Biasing Context
and Demand Characteristics

People who participate in research can be influenced by many biasing factors. These include the overall context of a poll or experiment (who is conducting it, where it is conducted, how it is conducted) as well as comments made to people and even objects in the room where the experiment takes place.

How can a biasing context be setup before data collection begins?

A biasing context may be set up before a poll is ever started. If a telephone pollster starts by saying, "Hello, I'm calling from Fox News…" he or she will elicit different responses from a pollster who starts by saying, "Hello, I'm calling from CBS News." The same thing could happen in almost any country; just pick one network that typically supports the current government and one network that typically opposes. People do not have to be told how to respond; they know. They may rebel and give "wrong" answers, but they usually think they know what the pollster would like to hear.

Biasing effects can also be created beforehand by the pollster's organization such as a government, company, or university. The makers of Tylenol created a useful biasing context in the late 20th Century by giving free samples of their products—lots of free samples—to hospitals all over the United States. Patients in hospital did not have to pay for non-prescription pain relievers; they received free samples of Tylenol. Then the makers of Tylenol ran a television ad campaign pointing out, with complete honesty, that Tylenol was used more often than any other pain medication in hospitals all over the country.

The U.S. government, in 2005, had their Drug Czar visit Canada to plea for help in controlling marijuana. Canadians asked the Drug Czar skeptical questions about the dangers of marijuana. The Drug Czar replied that more people in the U.S. were receiving treatment for marijuana than for any other drug. This was true. The implication was that large numbers of people felt they needed help quitting a dangerous drug. The Drug Czar neglected to mention that people arrested for possession of marijuana in the U.S. were generally given two options: going to jail or attending a treatment course. He knew this, but it served his purpose better to cite the statistics about people in treatment without discussing the biasing context.

What are demand characteristics?

Martin Orne is a psychologist who recognized in the early 1960s that all data collection situations create implicit (unspoken) demands on the people who contribute data, and this may have a big effect on results. Orne coined the term demand characteristics to label such influences. Typically the pressure is not overt. No researcher is likely to say, "Respond this way, because this is what I expect." But people in an experiment often wish to please the researcher, so they try to figure out how they are "supposed" to respond (even if the researcher has no such agenda).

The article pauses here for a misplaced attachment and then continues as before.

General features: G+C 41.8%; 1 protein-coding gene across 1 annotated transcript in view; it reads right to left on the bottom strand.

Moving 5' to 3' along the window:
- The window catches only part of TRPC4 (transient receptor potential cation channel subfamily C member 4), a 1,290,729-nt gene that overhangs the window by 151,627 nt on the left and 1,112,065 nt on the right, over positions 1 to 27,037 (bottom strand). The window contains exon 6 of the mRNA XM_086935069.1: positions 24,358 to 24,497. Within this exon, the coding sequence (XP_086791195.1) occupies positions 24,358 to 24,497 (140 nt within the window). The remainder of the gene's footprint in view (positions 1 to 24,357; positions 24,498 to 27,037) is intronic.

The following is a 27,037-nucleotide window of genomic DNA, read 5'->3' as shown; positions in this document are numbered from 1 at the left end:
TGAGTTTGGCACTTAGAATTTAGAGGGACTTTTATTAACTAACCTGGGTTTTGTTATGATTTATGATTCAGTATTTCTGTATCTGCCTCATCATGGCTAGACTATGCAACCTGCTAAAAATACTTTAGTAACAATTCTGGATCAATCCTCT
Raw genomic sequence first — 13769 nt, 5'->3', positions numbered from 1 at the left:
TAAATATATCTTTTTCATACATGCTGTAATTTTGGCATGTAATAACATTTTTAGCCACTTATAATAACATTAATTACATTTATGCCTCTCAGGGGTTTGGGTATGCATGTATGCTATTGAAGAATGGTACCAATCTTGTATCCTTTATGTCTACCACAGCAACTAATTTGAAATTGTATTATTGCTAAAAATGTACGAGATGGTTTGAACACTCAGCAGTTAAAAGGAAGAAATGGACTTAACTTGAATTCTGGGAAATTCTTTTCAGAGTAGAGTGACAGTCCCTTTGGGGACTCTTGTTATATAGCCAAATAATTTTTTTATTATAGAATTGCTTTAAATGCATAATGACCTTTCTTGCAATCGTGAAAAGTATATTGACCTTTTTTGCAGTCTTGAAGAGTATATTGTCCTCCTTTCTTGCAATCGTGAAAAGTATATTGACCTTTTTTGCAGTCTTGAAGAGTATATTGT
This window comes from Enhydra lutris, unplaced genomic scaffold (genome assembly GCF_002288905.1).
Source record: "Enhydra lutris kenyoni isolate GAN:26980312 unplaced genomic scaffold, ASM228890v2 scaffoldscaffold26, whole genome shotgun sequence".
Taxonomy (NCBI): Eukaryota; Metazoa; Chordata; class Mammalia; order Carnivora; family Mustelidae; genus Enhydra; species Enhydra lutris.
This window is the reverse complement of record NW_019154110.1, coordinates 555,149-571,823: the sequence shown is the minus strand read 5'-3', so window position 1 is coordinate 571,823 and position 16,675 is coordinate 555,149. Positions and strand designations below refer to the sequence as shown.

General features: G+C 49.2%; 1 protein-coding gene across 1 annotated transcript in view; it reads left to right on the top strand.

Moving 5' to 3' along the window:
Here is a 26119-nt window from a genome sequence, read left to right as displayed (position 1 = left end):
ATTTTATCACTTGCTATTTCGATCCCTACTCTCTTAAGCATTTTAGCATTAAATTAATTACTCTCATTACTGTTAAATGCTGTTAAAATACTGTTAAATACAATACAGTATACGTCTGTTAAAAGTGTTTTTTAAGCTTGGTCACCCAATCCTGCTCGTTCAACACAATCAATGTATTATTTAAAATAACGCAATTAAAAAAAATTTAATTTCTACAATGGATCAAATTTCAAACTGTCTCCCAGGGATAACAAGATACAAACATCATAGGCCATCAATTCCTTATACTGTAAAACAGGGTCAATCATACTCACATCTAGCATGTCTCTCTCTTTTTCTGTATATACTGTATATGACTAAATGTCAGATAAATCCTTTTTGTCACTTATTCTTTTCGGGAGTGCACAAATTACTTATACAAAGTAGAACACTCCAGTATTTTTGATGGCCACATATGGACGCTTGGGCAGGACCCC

Demand characteristics may explain why educational researchers looking for new, effective teaching techniques often produce positive results. This fact was mentioned earlier in the section titled The Importance of Replication. Enthusiasm or positive expectations of the original researchers may be conveyed to the people in their study, who try hard to produce positive results. If the research is replicated by somebody who is skeptical, the effect may disappear, because the demand characteristics are absent or reversed.

The opposite of demand characteristics can occur when subjects resent being included in research and try to sabotage it. This is a problem at some colleges and universities where introductory students must participate in a subject pool, serving as volunteers, whether or not they they want to. Some students produce deliberately absurd data, such as marking all their answers the same way. When I was in graduate school this was called the "F--- You" effect.

How did a young experimenter create a biasing context?

Demand characteristics can involve any information that biases a person's response to research. Once a 14 year old student wrote to me asking for help with a science fair project. She wanted to test the ability of fellow students to detect and discriminate odors. I suggested that she explore the effects of demand characteristics by having people sit down in front of a table with fragrant objects like fruit and perfume bottles, then (after they put on a blindfold) asking them to identify completely different things that were not on the table. The student wrote back a month later and said the experiment produced interesting results. People's answers depended more on what they saw on the table before the experiment than on what they actually sniffed during the experiment, even though the student said nothing to them about the objects on the table.

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Copyright © 2007 Russ Dewey